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Iraq’s Missing WMD Scientists

As the furor grows over the continued failure to find Iraq’s supposed arsenal of weapons mass destruction, there is another twist to that story that is not receiving sufficient attention, and that is the fate of the Iraqi scientists who were supposedly working on the weapons.

Readers may recall that during the period prior to the invasion when the UN weapons inspectors were in Iraq, trying to find these weapons, the US government kept giving the inspectors so-called intelligence ‘leads’ as to where to find them, all of which turned out to be fruitless. This caused the inspectors to fume privately that their time was being wasted by these wild goose chases.

The US government then shifted its position and insisted that the weapons would soon be found if Iraqi scientists could be interviewed without the presence of intimidating government ‘minders’, so that the scientists could speak more freely. When that was done and did not produce the sought-for results, the US demand switched to insisting that the scientists and their families be allowed to leave the country and be given asylum elsewhere so that they would be truly free of Iraqi government influence and thus able to speak their minds. But the weapons remained elusive.

Now the government of Saddam Hussein is gone, and these same Iraqi scientists are in the hands of the US authorities. They have the most favorable conditions of all to reveal any damaging information that they might have since the US government, desperate to justify its invasion, would presumably reward any scientist who could point them to the weapons.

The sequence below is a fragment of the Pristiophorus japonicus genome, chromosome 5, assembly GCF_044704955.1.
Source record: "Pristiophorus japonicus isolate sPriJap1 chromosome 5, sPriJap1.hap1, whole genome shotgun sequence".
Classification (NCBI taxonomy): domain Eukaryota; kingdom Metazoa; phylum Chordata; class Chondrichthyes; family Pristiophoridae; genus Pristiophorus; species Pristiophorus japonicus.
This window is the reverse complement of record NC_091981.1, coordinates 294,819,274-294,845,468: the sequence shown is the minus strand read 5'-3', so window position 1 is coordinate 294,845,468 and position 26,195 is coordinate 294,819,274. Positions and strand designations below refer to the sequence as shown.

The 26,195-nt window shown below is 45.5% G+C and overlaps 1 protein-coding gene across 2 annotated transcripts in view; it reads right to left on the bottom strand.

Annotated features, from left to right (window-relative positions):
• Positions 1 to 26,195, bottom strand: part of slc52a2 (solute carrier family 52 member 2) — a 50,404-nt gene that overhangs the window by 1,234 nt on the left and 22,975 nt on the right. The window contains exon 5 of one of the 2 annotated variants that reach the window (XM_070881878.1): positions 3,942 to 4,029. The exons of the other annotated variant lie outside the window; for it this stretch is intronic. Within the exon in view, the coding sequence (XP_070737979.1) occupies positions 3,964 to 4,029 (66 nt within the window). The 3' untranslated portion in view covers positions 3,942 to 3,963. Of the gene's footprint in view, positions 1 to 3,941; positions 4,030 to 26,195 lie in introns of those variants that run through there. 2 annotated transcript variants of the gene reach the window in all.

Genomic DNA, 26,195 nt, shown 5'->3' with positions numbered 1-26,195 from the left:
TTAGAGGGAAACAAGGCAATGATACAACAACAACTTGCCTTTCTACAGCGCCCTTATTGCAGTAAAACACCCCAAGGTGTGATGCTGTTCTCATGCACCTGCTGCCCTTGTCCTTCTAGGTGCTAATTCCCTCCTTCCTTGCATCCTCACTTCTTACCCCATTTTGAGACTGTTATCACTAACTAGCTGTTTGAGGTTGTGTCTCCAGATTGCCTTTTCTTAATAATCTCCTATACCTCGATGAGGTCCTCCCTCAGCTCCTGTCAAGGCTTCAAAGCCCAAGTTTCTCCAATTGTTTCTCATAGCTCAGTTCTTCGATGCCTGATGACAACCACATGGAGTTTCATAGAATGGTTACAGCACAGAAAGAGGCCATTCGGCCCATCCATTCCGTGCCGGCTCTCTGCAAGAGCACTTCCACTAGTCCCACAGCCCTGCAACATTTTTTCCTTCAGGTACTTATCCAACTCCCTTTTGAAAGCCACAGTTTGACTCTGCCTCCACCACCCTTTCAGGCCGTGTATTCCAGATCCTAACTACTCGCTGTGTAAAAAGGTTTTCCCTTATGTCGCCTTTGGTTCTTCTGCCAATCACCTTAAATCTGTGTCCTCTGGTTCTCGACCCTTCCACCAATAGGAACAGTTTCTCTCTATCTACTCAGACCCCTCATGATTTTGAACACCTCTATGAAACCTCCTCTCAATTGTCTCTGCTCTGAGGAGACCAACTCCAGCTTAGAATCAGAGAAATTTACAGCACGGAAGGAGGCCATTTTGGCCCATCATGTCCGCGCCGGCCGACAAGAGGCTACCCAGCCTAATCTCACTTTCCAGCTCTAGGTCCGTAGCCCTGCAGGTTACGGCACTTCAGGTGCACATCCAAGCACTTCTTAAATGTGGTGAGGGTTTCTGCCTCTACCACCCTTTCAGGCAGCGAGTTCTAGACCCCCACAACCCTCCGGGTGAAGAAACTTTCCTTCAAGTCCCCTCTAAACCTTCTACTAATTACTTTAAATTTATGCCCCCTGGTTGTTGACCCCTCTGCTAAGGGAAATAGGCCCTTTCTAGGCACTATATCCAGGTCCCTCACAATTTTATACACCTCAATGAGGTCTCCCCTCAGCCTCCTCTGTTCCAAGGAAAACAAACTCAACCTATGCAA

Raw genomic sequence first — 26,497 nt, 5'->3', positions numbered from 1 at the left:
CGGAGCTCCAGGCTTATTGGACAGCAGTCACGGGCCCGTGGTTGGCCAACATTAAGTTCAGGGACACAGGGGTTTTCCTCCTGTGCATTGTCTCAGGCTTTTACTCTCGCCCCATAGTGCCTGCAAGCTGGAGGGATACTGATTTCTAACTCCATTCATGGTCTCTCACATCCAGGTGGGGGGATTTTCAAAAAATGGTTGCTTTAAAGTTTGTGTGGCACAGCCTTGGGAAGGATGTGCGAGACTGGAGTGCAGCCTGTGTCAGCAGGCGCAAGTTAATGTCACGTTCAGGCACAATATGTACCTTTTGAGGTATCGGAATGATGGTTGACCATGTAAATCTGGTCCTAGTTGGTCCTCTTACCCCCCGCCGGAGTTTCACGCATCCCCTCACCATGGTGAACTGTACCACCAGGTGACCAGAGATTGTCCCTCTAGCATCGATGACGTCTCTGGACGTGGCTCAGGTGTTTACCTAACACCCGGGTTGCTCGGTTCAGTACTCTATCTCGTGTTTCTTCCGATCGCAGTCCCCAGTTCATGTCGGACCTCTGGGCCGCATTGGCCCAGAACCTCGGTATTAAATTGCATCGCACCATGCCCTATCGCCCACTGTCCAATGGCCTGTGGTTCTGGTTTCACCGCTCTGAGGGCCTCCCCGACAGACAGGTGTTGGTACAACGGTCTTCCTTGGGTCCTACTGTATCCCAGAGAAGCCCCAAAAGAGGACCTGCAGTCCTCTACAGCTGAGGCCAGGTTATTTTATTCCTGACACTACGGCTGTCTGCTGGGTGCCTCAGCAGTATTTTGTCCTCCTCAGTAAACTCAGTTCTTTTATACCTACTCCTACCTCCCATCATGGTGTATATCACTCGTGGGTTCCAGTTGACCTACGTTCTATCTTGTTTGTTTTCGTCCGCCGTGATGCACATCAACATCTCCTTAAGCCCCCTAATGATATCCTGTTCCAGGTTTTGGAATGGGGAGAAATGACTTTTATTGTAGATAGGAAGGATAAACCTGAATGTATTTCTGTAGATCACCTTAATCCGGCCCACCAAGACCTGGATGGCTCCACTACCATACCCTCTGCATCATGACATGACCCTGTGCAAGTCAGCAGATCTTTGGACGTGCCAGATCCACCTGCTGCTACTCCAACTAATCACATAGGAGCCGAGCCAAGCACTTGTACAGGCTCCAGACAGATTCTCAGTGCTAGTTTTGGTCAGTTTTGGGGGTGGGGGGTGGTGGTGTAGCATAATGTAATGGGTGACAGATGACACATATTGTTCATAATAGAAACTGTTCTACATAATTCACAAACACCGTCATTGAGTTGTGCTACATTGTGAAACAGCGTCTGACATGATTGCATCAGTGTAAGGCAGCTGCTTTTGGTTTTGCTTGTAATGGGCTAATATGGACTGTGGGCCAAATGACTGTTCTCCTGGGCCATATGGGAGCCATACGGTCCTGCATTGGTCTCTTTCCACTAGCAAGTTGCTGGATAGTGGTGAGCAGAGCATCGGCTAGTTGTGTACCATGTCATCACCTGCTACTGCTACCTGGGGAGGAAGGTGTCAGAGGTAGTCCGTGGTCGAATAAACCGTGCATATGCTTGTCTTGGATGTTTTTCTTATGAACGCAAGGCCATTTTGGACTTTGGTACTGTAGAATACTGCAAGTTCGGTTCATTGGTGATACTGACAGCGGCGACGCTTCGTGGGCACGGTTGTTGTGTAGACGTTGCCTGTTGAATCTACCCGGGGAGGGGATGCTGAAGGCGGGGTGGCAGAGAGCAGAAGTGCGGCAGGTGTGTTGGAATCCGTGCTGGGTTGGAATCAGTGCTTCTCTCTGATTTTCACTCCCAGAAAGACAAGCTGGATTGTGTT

What is interesting is that nearly three months after Bush declared victory, not only do we not know whether these scientists revealed any important information, the scientists themselves are missing and being kept in undisclosed locations without contact with even their families. Their conditions are even worse than of those prisoners being held in Guantanamo Bay.

Jonathan Steele reporting from Baghdad in the Sunday July 20, 2003 issue of The Observer (London) states that:

“The International Committee of the Red Cross, with an internationally recognized mandate to inspect detention centers around the world, has been urging the US to clarify the status of the three dozen Iraqi scientists and officials it holds. The authorities have given no details of their whereabouts and, unlike Camp Delta in Guantanamo Bay, the place where they are held has not been shown to journalists. Some detainees are believed to be imprisoned in solitary cells or in swelteringly hot tents near the vast US base at Baghdad airport.”

Steele also reports that around 30 other prominent Iraqis in the ‘pack of cards’ (people like the former Deputy Prime Minister Tariq Aziz) are being held in similarly secret conditions.

Presumably all these people have been repeatedly questioned by US authorities. One has to assume that if even a single one of them had revealed the existence of actual weapons or their locations or even merely plans for weapons, the Bush and Blair governments, increasingly under siege by their continued failure to substantiate the major argument they made for the attack, would have gratefully seized upon the news and made it public.

It could be that these two governments have in fact obtained such information and are holding on to it, waiting to reveal it with a flourish at some auspicious time. It could also be that, for reasons unknown, these scientists are refusing to talk.

But it is most likely that all these scientist captives are being held incommunicado because they are saying now what they kept saying all along, that there are simply no weapons of mass destruction in Iraq to find. To release them might result in them revealing yet another gaping hole in the case for war.

It is time to demand answers to the question of why the Iraqi scientists are being held prisoner. Is their only crime that they cannot say what their captors want them to say? Have they become, in essence, political prisoners?

MANO SINGHAM is a physicist and educator at Case Western Reserve University in Cleveland, Ohio. He can be reached at: msingham@cwru.edu

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